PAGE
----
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Medal of Honour 360 Review

11/08/2010 Specialist Multiplayer Gamer Review
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Medal of Honour 360

Medal of Honour



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Medal of Honour courts two kings as it returns to modern parlance. On multiplayer terms this split personality needs some focus if it is going to convince either Modern Warfare 2 or Battlefield Bad Company 2 players away from their betrothed.

Not so much billed as but presumed to be the filler in the gap between Call of Duty: Modern Warfare 2 and Battlefield Bad Company 2, Medal of Honour (2010) tries to bring tactical warring to close quarters combat.

A lot of first person shooter gamers, myself included, expected Medal of Honour to marry the two opposing universes of Modern Warfare 2 and Battlefield Bat Company 2 in an unholy union. After all, we supposed, where else was there to go with a shooter that focused its attention on turn of the millennium warfare? That idea, where you bring the tactical approach of Bad Company 2 to the frantic, gung ho, one-man army appeal of Modern Warfare 2, is an appealing one.

In the beta we were using for the preview, options are limited to two multiplayer modes: Combat Mission, where one side must defend a series of bases while the other must capture or destroy them in turn, and Team Assault, a classic Team Death match. What I was hoping to discover was just how tactical the Medal of Honour warfare was going to be. Tactically speaking, there is any number of routes to win by, but the two most basic needs are good communication within your team and a plan.

A lot of FPS gamers, myself included, expected Medal of Honour to marry the two opposing universes of Modern Warfare 2 and Battlefield Bad Company 2 in an unholy union.

Medal of Honour's beta hits a wall immediately through the simple, mind-boggling fact that there is no VOIP in game. Bang goes any chance of planning. Bang goes any real opportunity to see if Medal of Honour really pulls it off. All we get is a small taster of what's to come.

There is a hint as to how this game's multiplayer will play out, and that's in the size of each map. In the Kabul City Ruins, where the Team Assault takes place, there is a distinct Call of Duty vibe - a shot up Afghan desert town with plenty of half-buildings to hide in and lot's of tight alleys to dash through.

It's very hard to see how this will work tactically though, especially if you're jumping into a game without knowing any of your team mates. What's apparent in this map is that running and gunning, together with monstrous amounts of camping, is going to dominate the play. But it's not nearly on a par with Call of Duty. It's not the maps fault, it has more to do with the feel of the weapons and the intensity levels Call of Duty manages to pull off. Kabul City Ruins is just not as confined. It feels like they've tried to open up the size of the battlefront to tease out some tactics but done nothing of the sort.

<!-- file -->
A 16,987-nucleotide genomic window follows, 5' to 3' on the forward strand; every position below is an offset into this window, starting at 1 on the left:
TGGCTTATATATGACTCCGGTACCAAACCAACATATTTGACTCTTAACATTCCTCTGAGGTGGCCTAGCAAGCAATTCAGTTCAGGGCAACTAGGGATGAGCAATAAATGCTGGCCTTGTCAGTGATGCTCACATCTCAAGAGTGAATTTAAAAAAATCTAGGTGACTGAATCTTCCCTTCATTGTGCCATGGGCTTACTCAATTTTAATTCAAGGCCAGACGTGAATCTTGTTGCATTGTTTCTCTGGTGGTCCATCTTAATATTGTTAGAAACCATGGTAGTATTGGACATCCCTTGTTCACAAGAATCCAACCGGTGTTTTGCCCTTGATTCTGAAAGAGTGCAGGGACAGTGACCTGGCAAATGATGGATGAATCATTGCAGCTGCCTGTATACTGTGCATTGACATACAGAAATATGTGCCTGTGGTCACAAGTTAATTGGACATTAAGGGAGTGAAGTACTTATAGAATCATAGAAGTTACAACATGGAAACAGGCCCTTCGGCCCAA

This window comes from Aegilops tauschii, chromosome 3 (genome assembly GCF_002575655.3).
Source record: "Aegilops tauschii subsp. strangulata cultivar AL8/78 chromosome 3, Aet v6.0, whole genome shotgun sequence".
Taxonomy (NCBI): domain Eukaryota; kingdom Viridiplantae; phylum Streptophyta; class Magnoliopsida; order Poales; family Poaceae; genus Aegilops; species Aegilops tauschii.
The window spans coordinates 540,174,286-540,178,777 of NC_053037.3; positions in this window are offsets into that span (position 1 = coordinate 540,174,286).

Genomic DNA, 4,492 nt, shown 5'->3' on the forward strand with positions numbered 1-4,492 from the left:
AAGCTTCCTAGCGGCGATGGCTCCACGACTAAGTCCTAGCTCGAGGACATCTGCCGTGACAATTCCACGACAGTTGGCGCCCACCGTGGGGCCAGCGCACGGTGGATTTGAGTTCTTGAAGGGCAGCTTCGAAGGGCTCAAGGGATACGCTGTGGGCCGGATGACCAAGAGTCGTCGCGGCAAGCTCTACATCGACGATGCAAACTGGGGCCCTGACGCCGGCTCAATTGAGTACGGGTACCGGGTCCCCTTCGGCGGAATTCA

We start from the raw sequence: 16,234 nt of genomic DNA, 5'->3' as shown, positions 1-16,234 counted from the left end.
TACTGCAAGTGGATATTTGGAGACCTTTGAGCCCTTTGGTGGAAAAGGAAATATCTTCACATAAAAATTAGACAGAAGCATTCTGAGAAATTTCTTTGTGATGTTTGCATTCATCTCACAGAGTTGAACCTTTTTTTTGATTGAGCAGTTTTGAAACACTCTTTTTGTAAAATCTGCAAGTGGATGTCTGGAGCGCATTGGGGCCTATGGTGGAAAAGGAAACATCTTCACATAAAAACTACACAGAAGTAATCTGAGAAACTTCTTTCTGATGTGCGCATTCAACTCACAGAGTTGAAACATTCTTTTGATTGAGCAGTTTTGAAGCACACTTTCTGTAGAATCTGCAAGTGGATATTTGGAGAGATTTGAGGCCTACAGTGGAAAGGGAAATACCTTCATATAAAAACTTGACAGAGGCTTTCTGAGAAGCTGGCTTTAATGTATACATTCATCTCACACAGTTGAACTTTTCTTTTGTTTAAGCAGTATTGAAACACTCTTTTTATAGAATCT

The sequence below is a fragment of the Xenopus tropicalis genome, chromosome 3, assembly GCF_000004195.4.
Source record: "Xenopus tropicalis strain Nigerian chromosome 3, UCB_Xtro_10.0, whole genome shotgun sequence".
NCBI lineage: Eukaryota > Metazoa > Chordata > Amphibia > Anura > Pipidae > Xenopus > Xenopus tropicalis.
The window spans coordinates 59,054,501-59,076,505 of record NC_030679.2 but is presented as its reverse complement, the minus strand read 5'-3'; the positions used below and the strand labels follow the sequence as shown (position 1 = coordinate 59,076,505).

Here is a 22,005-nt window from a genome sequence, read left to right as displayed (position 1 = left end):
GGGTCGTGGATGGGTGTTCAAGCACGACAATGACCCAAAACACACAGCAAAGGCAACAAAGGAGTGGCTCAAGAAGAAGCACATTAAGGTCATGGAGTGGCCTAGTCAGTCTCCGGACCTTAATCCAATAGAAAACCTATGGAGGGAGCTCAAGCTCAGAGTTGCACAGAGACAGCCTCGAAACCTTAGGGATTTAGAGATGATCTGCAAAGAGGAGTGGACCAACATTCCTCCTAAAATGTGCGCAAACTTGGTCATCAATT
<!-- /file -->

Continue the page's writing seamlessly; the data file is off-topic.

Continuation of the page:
Helmand Valley, on the other hand, does have something about it. The Combat Mission mode bears a striking resemblance to Bad Company 2's Rush mode, with the attacking US troops driving onwards through the valley, gaining ground until there's none left to win or being stopped in their tracks by native forces. But it's a thin strip you fight your way through and there is very little cover to hide behind. The defending team has the benefit of walls and buildings to hide in and take pot shots from behind, and it's this that points towards the need for tactics on either side.

For now, I'm not convinced this game has anything really special to add to the genre.

So, perhaps, EA will have certain maps for certain modes, as they do in Bad Company 2, and Kabul City Ruins will be a map used purely for a big, messy shooting festival while the grittier stuff will be played out over more suitable arenas. I hope so, because the impression I get from playing through Helmand Valley is that with the chat switched on this could be a corker. Thinking on your feet seems to be the name of the game, making team decisions dependant on the problems you're faced with over every inch of the terrain.

Since this is a beta, the problems are numerous, particularly the nightmarish spawning situation of appearing right in the crosshairs of enemy guns when they've found your spawn zone and are just camping out, waiting to blast a hole in your head. This, presumably, will be fixed before the end game, as will, I hope many of the other nags, and so I'll keep the majority of them to myself.

I'm yet to be convinced this game has anything really special to add to the genre. It could turn out to have a split personality as it tries to court two kings, or it could be the best diplomat in gaming and unite the opposing factions in a brave new world.

Written by Sid Andrews

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Sid Andrews writes the Multiplayer Gamer column.

"Multiplayer modes are often the only parts of a game a play. Initially this was just because I was short on time, but more recently I've realised these are simply my favourite parts."

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